Good luck with the move.
    SW: 68 kg. * CW: 61.5 kg. * GW: 60 kg or less...
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  4. #4
    chickenbackside's Avatar
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    I go to China very often on business and I live in Singapore.

    Eating out in China, it's almost impossible to eat truly paleo *unless* you are in a major city like shanghai or Beijing and eat at really high end places that serve western cuisine. You do pay through your nose. Chinese food is just laced with seed oils and MSG even if you avoid the grains.

    If you cook yourself, then yes, you can eat pretty paleo if you're not fussy about the quality of your meat and veggies.

  5. #5
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    I agree with most of what's been posted above. I just came back from a couple weeks' vacation in China, and most of the stuff there is definitely not organic, cooked in vegetable oils, and MSG is a big part of the food there. However offal should be no problem. I even ate turtle there... which sounds really weird but it wasn't too crazy. Luckily enough, I didn't see any dog!

    Not sure how you are in terms of rice on the Blueprint, but rice is obviously a big part of the Chinese cooking culture. I have no problem with rice, so I actually discovered these nifty little 'rice cake' things, that are made from black rice flour with no filling or anything. There's also the regular white rice flour equivalents. I ate them whenever there was the possibility of encountering a situation that was very un-primal.

  6. #6
    thaijinx's Avatar
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    SW: 68 kg. * CW: 61.5 kg. * GW: 60 kg or less...
    “Your work is to discover your work and then with all your heart to give yourself to it.” ~ Buddha

  7. #7
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    The polution is absolutely breathtaking...literally!

    Food handling safety is an issue. I travel there for work and pretty much only eat in major hotels anymore. I've seen too many slaughtered animals hanging off the back of a motorcycle or flopping around the bed of a pickup to feel good about food over there.

  8. #8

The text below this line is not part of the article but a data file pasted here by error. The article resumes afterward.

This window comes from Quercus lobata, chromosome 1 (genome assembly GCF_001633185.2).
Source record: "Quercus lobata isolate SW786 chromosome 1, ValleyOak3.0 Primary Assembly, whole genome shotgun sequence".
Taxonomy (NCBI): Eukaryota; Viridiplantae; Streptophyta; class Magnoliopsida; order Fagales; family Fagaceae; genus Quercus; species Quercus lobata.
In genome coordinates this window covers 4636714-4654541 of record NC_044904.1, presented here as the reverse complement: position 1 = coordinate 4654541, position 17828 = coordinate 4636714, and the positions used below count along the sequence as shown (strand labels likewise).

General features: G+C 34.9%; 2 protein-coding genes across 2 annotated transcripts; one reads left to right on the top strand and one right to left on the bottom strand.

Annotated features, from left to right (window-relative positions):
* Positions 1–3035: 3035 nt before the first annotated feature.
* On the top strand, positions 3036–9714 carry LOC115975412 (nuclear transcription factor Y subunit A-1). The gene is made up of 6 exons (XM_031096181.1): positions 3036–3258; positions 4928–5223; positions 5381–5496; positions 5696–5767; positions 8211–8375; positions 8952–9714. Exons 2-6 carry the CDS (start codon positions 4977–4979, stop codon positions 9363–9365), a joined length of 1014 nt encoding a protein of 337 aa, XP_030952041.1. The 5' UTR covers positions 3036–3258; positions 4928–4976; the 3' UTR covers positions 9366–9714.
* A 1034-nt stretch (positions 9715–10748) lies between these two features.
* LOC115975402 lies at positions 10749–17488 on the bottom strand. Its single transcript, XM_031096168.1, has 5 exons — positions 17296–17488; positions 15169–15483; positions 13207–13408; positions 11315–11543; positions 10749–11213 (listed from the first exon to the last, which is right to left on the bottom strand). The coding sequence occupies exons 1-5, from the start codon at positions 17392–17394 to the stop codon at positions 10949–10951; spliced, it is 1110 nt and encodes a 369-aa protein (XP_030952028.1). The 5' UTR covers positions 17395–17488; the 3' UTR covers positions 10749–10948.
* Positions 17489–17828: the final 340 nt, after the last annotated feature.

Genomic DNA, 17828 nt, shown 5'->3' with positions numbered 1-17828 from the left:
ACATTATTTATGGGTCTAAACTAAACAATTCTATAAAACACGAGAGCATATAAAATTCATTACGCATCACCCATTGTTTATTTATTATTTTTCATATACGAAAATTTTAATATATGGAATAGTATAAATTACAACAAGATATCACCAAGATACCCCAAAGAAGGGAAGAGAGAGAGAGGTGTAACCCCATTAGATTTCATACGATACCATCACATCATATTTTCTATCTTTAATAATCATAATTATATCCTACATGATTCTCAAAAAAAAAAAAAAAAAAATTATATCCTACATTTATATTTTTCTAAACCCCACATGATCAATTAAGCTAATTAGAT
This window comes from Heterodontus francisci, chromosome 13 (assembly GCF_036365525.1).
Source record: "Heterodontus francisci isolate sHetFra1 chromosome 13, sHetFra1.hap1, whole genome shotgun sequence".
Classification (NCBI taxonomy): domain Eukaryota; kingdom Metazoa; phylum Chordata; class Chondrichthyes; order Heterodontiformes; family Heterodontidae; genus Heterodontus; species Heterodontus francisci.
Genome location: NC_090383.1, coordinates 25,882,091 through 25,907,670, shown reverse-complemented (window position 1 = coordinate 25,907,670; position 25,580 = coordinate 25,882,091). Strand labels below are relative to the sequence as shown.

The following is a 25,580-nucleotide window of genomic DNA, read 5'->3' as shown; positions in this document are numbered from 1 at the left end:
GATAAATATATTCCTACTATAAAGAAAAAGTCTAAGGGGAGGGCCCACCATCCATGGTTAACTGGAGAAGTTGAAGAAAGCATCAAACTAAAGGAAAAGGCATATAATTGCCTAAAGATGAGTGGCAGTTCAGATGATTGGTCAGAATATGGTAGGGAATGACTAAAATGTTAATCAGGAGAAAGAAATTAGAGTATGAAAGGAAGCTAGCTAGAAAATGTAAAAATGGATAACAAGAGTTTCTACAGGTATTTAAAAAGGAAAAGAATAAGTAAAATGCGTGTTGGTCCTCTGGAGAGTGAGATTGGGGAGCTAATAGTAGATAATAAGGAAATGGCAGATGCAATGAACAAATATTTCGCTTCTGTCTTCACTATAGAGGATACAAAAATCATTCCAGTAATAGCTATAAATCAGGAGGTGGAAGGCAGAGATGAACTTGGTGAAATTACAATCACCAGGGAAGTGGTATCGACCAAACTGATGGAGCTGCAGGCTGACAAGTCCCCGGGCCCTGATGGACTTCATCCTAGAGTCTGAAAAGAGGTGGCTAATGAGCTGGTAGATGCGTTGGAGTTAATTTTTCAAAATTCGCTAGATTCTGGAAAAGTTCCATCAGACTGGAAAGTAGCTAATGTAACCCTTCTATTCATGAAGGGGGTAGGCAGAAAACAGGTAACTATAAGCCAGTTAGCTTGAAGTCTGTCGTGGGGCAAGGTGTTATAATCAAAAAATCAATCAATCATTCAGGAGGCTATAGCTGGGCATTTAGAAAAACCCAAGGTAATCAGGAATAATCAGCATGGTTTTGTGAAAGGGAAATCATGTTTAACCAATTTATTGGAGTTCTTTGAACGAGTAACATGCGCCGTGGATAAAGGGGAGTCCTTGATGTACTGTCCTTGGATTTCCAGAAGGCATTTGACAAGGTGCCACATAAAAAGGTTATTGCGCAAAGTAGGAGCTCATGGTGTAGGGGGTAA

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    Shop at an old fashioned market where all the ingredients are in their original state and learn how to render your own lard.
    Female, 5'3", 49, Starting weight: 163lbs. Current weight: 135 (more or less).
    Starting squat: 45lbs. Highest squat: 167.5 x 2. Current Deadlift: 190 x 3

  9. #9
    palebluedots's Avatar
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    I still would be curious to know where you'll be living? The cuisines are very different... it would be like saying you're moving to the US without saying whether you're moving to San Francisco, or Arkansas.

    My perception is that food in Shanghai tends to be very much on the sweet side... lots of sweet sauces and things like that. But there are great supermarket options especially geared to foreigners. There are some fantastic restaurant choices in Shanghai as well, but yep, you'll pay through the nose for them. Interestingly, my experience is not at all that they rely on rice... I went out to several dinners with Chinese businessmen, and I noticed that there was never rice on the table. When I asked about it, they informed me that rice is reserved for those who can't afford the better food.

    Food in Beijing tends to be more on the spicy side and relies a lot more on noodles (rice noodles). There are some good supermarket options there too, but I found that city to be less geared toward westerners than Shanghai. Of course, you won't be able to control what kind of oils they cook with and whether or not they use MSG. So the best bet is to cook for yourself!

    If you're going to be in an outlying province where there are no big markets, I guess your best bet would be to make good friends with a restaurant owner and teach them how you like your food cooked. They might make fun of you, but if you develop a good enough relationship, they're usually very kind and welcoming.

  10. #10
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    I agree with going to Tesco, Carrefour, or other big foreign chain and hitting up the international foods instead of the local ingredients. Very lean cuts of meat. And seafood.